42 Pages Posted: 24 Mar 2010 Last revised: 4 Jan 2011
Date Written: December 15, 2010
Concerns over size in banking arise from the potential for a megabank to harm competition and extract safety net subsidies. With the worrisome increases in size having been achieved through megamergers, this paper examines whether gains in such mergers trace to efficiency improvements or market power vis-à-vis customers and regulators administering the government safety net. The findings indicate that as statutory restrictions on bank expansion faded over time, size-related efficiency gains receded, and as bank size continued to expand through market overlap mergers, market power gains emerged. When mergers produced extremely large banks that were perceived to be Too-Big-To-Fail, gains arose from the ability to shift risk onto the government safety net. These finding have implications for reform proposals that aim to restrict bank size in the interests of macroeconomic stability.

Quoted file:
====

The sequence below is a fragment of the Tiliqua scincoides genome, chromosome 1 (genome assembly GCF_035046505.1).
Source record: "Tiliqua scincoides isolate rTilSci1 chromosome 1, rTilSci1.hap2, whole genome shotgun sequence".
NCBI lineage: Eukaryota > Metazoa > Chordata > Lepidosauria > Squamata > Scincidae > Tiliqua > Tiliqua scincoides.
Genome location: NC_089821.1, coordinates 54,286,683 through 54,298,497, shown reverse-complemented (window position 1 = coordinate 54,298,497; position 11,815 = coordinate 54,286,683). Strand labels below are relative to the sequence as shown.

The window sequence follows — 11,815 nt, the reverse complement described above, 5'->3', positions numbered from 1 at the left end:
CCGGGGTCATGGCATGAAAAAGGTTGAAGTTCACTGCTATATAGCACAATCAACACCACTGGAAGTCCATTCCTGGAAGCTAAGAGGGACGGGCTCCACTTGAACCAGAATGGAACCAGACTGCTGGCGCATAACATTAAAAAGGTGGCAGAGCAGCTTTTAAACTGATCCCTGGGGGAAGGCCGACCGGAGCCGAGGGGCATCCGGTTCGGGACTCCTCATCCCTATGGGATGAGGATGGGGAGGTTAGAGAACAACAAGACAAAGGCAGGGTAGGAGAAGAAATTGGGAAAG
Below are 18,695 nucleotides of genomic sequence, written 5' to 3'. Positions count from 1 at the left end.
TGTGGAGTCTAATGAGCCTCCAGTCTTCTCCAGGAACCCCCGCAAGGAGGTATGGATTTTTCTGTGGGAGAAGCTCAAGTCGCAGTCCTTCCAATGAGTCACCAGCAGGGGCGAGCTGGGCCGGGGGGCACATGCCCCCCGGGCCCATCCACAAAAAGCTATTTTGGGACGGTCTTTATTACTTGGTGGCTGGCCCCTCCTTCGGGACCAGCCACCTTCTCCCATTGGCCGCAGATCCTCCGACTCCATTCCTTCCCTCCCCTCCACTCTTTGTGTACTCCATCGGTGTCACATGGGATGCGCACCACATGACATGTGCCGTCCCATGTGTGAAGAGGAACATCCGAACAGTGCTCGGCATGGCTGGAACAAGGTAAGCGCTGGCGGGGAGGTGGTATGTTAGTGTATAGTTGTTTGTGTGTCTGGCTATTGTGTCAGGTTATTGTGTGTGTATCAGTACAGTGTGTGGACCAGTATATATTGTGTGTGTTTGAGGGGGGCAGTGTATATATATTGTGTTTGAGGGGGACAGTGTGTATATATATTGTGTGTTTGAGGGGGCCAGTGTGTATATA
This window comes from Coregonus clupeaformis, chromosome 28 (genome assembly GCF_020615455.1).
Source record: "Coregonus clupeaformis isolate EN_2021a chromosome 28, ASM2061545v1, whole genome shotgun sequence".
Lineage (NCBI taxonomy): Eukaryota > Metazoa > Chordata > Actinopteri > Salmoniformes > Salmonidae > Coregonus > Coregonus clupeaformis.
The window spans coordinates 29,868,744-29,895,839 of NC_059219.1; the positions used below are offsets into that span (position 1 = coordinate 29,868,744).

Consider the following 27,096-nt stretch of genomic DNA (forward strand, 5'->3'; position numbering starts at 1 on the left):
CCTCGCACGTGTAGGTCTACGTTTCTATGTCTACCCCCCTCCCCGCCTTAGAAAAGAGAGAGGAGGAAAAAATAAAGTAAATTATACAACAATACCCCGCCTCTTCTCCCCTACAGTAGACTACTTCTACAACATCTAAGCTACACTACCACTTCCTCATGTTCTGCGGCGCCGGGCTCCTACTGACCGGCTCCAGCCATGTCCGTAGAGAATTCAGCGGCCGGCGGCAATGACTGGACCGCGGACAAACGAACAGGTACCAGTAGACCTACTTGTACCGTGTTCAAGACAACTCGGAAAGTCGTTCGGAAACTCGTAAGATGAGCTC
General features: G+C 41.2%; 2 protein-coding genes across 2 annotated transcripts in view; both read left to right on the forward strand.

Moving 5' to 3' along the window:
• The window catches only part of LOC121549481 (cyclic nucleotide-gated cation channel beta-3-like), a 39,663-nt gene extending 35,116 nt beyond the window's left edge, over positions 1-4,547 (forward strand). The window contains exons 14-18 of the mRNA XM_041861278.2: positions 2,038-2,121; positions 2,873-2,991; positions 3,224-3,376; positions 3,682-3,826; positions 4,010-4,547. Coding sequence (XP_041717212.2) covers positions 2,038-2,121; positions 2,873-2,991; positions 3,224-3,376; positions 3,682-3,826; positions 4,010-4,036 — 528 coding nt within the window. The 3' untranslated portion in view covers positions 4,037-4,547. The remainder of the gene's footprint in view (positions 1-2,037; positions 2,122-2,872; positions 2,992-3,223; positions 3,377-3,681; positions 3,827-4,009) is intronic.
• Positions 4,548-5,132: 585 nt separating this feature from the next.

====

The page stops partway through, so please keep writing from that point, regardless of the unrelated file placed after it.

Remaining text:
Keywords: Mergers, Efficiency, Market Power, TBTF
JEL Classification: G21, G34
Suggested Citation: Suggested Citation
Devos, Erik and Krishnamurthy, Srinivasan and Narayanan, Rajesh P., The Competitive Consequences of Size in Banking: Evidence from Megabank Mergers (December 15, 2010). Available at SSRN: https://ssrn.com/abstract=1571617 or http://dx.doi.org/10.2139/ssrn.1571617